Building Hoot showed Christina and I the ugly side of Android fragmentation. Hoot is currently running on over 1600 different device models on five different versions of the Android OS (>= 4.0), and it makes extensive use of the hardware: multiple cameras, the light sensor, and the orientation sensor. Unsurprisingly, given the number of different configurations, we’ve seen some weird behavior: crashes, incorrectly-rotated videos, and even videos recorded in sixplicate!

In the beginning, our patient friends handed over their phones for debugging; we’d plug the phones into our laptops and either step through Eclipse’s debugger or print useful information to logcat, Android’s logger. Though it was helpful, it didn’t scale: our friends collectively had fewer than 20 of the 1600+ models we eventually saw.

We looked at services that read, save, and send logs from phones remotely, but they required more effort from end users than we wanted to put our friends through – let alone users we didn’t know. As of Android Jelly Bean, reading from logcat requires root access, which is a permission we didn’t want to require in the public app either.

Instead, we built PhoneHome. PhoneHome retrieves Hoot’s logs from mischievous devices without asking anything from the user. We define the logs we want by specifying device model, OS version, app version, and username on the backend. If a user matches a criteria set, Hoot sends its logs to us, so we can see exactly what happened when the devices misbehaved.

Here’s how it works:


Configure PhoneHome in the onCreate() of your main activity (the one associated with the android.intent.action.MAIN intent). PhoneHome must be configured initially, but it can always be changed or turned off later.

The most important configuration options are enable() and logSink(). enable() toggles log flushing to the backend, and logSink() specifies how the logs are flushed. When a batch of logs is ready to be flushed, it’s passed to the flushLogs() method of the PhoneHomeSink object specified in logSink().

It’s important to differentiate between logging to logcat (normal logging behavior) and flushing a batch of logs. If a log event goes through PhoneHome and meets the parameters specified in debugLogLevel() and productionLogLevel(), it’s immediately logged to logcat locally and is added to the current log queue that’ll be sent to your PhoneHomeSink, where it is later flushed to your sink.

Here’s an example configuration:

    // set .enabled(true) to enable log flushing
    // wait until we have this many events to flush a batch of logs...
    // ... or until this many seconds have passed since our last flush
    // when developing, log all messages to logcat
    // (everything is flushed to our sink)
    // in production, only log INFO messages and above to logcat
    // (everything is flushed to our sink)
    // specify the sink that receives flushed logs
    // (required if you ever enable log flushing!)
    .logSink(new PhoneHomeSink() {
        public void flushLogs(final List<PhoneHomeLogEvent> logEvents) {
            // flush the log events to your backend...


Using PhoneHome’s logger instead of Android’s system logger is easy.

First, here’s a typical pattern that uses Android’s system logger:

public class MyClass {
    private static final TAG = "MyClass";
    MyClass() {
        Log.d(TAG, "Debug!");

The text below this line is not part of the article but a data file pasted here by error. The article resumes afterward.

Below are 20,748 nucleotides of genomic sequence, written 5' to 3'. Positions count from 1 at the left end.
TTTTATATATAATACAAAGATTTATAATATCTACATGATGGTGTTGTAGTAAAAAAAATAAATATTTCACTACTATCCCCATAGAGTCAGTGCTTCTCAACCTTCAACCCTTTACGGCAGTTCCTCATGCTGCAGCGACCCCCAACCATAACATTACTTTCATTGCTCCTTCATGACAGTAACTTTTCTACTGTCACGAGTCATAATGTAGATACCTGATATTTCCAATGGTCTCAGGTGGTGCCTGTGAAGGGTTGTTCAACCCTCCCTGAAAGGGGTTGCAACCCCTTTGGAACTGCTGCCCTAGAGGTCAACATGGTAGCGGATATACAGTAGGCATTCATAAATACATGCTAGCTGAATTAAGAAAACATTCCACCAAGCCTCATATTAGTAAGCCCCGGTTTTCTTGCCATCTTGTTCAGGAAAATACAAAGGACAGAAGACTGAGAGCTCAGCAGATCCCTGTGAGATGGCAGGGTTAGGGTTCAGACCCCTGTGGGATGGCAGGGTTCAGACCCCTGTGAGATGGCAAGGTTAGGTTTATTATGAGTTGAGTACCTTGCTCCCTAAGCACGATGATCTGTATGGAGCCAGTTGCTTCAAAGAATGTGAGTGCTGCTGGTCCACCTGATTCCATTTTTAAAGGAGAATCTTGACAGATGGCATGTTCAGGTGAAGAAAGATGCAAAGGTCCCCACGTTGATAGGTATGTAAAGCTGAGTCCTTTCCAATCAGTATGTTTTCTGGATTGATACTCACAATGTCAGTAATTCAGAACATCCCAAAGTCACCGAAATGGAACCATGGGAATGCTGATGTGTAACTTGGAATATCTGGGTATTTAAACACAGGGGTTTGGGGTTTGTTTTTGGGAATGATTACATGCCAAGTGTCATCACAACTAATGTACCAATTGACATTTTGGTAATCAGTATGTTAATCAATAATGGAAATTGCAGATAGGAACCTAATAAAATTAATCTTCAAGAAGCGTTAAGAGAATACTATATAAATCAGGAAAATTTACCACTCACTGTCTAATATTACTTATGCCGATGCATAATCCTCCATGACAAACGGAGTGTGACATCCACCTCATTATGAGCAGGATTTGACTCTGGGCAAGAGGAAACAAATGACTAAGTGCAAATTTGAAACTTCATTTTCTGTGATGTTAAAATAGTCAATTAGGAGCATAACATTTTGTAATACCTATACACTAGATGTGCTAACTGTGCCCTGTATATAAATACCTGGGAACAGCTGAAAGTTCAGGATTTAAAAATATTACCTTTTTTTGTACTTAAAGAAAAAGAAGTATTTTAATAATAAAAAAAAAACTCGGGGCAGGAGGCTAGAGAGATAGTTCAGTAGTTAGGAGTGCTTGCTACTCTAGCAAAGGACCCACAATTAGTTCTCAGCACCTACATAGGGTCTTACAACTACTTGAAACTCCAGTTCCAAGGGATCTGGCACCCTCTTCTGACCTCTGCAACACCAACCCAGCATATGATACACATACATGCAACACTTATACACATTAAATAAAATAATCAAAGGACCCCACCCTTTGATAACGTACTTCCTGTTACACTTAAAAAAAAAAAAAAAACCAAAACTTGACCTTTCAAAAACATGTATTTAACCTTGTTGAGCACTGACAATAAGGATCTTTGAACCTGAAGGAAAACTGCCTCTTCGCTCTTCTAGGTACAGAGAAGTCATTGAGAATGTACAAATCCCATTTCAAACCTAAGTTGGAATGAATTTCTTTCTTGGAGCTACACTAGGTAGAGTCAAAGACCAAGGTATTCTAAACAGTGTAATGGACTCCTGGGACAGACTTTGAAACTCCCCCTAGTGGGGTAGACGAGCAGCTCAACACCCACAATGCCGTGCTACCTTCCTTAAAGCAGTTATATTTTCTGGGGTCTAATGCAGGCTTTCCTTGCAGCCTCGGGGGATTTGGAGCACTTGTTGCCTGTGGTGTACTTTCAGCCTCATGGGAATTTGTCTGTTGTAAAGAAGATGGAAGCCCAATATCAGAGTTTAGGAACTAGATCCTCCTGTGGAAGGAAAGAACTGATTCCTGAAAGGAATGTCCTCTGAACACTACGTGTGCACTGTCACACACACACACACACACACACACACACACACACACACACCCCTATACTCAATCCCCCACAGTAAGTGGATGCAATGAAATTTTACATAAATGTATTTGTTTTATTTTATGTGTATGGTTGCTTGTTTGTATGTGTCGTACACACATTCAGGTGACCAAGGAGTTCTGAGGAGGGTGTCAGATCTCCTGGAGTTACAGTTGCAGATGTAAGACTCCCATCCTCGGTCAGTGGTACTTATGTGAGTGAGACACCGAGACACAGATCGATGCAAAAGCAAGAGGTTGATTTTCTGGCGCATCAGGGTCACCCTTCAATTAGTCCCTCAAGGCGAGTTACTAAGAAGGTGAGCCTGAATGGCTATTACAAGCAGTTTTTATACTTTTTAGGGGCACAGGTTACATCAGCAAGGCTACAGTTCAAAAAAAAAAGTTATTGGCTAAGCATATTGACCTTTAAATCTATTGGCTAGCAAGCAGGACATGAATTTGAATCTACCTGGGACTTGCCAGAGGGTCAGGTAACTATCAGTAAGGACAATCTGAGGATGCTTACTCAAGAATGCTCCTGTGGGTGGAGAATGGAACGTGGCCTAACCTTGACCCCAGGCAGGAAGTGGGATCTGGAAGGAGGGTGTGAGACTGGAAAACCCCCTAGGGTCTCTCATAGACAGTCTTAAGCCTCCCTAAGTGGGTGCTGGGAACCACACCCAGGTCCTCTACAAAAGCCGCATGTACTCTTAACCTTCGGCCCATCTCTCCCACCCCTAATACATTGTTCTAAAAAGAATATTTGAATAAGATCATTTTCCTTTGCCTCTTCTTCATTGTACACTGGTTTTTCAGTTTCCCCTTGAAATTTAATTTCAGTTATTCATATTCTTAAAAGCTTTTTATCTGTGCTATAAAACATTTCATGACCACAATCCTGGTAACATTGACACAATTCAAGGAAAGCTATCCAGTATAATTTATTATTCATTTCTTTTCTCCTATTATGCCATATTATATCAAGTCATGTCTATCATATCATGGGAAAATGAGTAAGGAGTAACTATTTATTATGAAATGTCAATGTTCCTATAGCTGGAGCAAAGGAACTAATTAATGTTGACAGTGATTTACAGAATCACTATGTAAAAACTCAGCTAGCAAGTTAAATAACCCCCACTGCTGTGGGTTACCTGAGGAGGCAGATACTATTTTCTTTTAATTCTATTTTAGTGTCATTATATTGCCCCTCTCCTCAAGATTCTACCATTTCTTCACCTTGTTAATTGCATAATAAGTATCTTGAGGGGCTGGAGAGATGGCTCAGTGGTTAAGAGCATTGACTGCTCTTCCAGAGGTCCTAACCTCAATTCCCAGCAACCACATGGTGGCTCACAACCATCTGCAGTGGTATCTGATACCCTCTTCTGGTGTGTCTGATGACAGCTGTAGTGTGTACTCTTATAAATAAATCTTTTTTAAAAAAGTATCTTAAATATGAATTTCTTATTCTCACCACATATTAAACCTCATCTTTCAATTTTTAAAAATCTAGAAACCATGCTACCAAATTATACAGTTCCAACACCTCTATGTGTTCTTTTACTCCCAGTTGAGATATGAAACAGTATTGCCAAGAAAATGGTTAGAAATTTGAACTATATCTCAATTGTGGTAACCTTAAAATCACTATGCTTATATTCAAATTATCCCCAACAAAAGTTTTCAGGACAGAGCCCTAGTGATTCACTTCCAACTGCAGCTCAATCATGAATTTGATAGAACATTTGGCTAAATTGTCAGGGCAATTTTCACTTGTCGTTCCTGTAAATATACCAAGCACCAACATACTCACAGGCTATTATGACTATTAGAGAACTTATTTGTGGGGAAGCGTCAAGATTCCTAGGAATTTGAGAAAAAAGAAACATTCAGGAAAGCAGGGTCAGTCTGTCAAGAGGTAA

Log.i(TAG, "Info!");
        Log.e(TAG, "Oh dear.");

PhoneHome’s logger works similarly. Construct a PhoneHomeLogger instance for each TAG. (Now, you don’t have to type the first parameter over and over.) Then, use the PhoneHomeLogger instance as you would Android’s system logger:

public class MyClass {
    private static final PhoneHomeLogger Log = PhoneHomeLogger.forClass(MyClass.class);
    MyClass() {
        Log.e("Oh dear.");


To avoid collecting unnecessary logs (and save your users’ battery and data plans!), we recommend checking if a user matches a particular criteria set before flushing logs. We’ve included an example of this in the sample app and backend in the GitHub repository. Once you’ve determined whether a user should phone logs home, enabling, disabling, or re-enabling PhoneHome is as easy as:

boolean isEligible =...; // determine eligibility


When a batch of logs is ready, it’s passed to your PhoneHomeSink object. From there, you choose what to do, though typically, we think you’ll want to send it to your backend with a network request. Since there isn’t a standard Android networking library and backend APIs are different, you’ll want to work it into your existing patterns for network requests and API calls. Here’s an example of how you might do with this with the AndroidHttpClient

We recommend specifying the device configuration associated with log events to simplify deduping. One strategy is sending along the Android device model, SDK version, app versionCode, username, and/or other identifying information with the log events. After all, logs from a misbehaving device aren’t very helpful if you can’t tell from which device they came!

Our example app and backend show one way to send device information with each request.


We built a barebones, Bootstrap’d web dashboard to display logs we collected, but you can just as easily look at the lines, by user and device, in your database. In the sample backend application, the logs are stored in the logcat_events table.

Similarly, you could set user-log configurations using our simple web form or by editing the database directly.

Phone home!

We’ve open-sourced PhoneHome’s Android pieces, providing hooks for you to turn on/off logging and log sending. We’re not providing a backend library, but we are including a sample backend implementation that might help as you add PhoneHome to your Android app.

Happy logcatting! Please let us know what you think!